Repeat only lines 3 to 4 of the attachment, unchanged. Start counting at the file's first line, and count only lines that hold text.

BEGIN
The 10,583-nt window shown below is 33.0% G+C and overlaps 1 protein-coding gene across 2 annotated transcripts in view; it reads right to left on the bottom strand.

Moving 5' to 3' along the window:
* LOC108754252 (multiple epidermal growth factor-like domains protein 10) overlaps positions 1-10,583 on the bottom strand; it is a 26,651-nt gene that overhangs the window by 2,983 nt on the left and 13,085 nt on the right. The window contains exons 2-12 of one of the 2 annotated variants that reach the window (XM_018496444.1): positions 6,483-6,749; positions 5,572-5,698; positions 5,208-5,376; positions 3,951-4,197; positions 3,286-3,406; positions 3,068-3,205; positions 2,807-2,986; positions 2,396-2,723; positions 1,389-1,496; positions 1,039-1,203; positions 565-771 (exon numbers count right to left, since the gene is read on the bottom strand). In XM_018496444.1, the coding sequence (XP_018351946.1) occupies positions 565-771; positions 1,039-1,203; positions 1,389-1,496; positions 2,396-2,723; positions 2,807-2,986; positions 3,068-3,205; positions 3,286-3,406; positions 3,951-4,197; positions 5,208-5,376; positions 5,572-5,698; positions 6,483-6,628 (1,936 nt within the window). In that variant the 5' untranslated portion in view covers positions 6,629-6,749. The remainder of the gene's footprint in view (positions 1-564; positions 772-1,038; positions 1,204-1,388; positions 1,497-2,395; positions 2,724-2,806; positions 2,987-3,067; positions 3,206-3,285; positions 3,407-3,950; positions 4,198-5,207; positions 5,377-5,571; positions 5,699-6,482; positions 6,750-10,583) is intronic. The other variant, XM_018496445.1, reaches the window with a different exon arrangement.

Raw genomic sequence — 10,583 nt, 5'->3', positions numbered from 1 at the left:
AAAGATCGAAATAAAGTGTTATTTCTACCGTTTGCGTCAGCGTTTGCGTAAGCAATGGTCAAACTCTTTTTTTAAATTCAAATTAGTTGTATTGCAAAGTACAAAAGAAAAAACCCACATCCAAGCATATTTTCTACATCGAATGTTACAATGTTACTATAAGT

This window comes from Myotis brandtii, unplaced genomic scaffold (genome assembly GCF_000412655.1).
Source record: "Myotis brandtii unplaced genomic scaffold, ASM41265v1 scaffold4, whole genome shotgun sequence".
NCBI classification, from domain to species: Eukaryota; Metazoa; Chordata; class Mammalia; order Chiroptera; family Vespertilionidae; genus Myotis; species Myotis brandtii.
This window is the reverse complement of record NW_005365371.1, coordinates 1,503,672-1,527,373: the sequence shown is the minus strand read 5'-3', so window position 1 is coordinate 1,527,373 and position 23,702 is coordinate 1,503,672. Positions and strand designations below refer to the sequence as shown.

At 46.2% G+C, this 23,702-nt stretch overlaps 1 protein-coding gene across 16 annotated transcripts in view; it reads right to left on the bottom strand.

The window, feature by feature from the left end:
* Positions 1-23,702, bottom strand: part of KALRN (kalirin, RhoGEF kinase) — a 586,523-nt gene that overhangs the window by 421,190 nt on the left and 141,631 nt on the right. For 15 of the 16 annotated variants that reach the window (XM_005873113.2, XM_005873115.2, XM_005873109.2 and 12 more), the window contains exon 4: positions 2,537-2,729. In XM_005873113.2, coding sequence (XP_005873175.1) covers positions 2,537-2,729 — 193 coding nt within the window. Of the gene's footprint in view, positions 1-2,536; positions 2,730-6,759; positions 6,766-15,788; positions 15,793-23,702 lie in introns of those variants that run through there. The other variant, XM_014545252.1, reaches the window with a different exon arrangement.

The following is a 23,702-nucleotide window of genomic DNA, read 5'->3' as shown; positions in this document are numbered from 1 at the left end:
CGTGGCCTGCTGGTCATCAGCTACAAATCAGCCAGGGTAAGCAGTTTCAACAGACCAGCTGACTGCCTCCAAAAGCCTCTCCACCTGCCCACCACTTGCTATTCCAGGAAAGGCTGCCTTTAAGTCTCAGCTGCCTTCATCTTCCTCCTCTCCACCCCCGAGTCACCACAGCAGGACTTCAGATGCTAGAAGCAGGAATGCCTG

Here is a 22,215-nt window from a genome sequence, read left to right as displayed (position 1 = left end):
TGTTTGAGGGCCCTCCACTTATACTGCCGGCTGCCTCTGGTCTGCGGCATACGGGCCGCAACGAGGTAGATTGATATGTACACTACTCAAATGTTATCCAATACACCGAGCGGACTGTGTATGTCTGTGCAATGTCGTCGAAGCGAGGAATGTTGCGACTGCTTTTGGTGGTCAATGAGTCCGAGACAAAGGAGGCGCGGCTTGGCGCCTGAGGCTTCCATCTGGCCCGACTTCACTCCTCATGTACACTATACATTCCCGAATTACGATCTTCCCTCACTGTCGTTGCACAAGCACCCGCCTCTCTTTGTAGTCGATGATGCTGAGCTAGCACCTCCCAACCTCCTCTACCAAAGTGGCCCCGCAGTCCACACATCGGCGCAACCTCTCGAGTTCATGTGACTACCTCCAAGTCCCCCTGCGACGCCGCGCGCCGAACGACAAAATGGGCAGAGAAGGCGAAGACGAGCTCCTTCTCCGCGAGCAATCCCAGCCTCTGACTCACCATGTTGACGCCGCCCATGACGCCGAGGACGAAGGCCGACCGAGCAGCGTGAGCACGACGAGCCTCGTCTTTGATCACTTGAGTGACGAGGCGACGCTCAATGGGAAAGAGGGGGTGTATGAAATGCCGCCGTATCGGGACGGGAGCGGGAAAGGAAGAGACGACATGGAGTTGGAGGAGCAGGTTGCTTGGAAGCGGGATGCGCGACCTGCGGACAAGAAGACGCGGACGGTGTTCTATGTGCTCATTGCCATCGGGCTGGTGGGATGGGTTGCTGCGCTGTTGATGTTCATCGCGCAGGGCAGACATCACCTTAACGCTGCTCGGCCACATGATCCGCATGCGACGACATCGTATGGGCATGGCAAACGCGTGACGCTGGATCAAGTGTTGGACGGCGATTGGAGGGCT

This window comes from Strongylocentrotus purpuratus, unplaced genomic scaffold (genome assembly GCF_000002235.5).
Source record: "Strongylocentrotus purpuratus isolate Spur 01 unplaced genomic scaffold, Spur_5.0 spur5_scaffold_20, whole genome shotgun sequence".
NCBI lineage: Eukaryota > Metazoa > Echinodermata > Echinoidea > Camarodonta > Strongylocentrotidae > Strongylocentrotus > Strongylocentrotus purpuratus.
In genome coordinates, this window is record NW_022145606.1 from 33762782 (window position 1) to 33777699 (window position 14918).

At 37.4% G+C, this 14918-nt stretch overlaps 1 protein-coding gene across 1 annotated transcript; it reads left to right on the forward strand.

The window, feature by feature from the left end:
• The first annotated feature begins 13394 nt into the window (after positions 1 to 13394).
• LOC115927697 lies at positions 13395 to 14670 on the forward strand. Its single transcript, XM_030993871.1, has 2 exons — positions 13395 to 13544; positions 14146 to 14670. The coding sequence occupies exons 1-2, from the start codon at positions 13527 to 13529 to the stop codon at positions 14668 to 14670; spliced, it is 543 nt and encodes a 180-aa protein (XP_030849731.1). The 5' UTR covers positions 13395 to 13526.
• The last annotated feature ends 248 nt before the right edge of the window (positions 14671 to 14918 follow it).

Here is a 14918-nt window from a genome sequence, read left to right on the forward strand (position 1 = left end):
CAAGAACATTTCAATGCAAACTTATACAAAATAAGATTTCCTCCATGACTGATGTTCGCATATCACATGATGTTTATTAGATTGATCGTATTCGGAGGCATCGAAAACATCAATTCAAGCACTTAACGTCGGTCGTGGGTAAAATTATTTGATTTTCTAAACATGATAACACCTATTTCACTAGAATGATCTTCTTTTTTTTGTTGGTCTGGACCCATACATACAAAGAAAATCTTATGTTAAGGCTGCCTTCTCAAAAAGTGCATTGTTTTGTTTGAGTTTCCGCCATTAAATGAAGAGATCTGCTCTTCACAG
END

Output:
* LOC108754252 (multiple epidermal growth factor-like domains protein 10) overlaps positions 1-10,583 on the bottom strand; it is a 26,651-nt gene that overhangs the window by 2,983 nt on the left and 13,085 nt on the right. The window contains exons 2-12 of one of the 2 annotated variants that reach the window (XM_018496444.1): positions 6,483-6,749; positions 5,572-5,698; positions 5,208-5,376; positions 3,951-4,197; positions 3,286-3,406; positions 3,068-3,205; positions 2,807-2,986; positions 2,396-2,723; positions 1,389-1,496; positions 1,039-1,203; positions 565-771 (exon numbers count right to left, since the gene is read on the bottom strand). In XM_018496444.1, the coding sequence (XP_018351946.1) occupies positions 565-771; positions 1,039-1,203; positions 1,389-1,496; positions 2,396-2,723; positions 2,807-2,986; positions 3,068-3,205; positions 3,286-3,406; positions 3,951-4,197; positions 5,208-5,376; positions 5,572-5,698; positions 6,483-6,628 (1,936 nt within the window). In that variant the 5' untranslated portion in view covers positions 6,629-6,749. The remainder of the gene's footprint in view (positions 1-564; positions 772-1,038; positions 1,204-1,388; positions 1,497-2,395; positions 2,724-2,806; positions 2,987-3,067; positions 3,206-3,285; positions 3,407-3,950; positions 4,198-5,207; positions 5,377-5,571; positions 5,699-6,482; positions 6,750-10,583) is intronic. The other variant, XM_018496445.1, reaches the window with a different exon arrangement.

Raw genomic sequence — 10,583 nt, 5'->3', positions numbered from 1 at the left: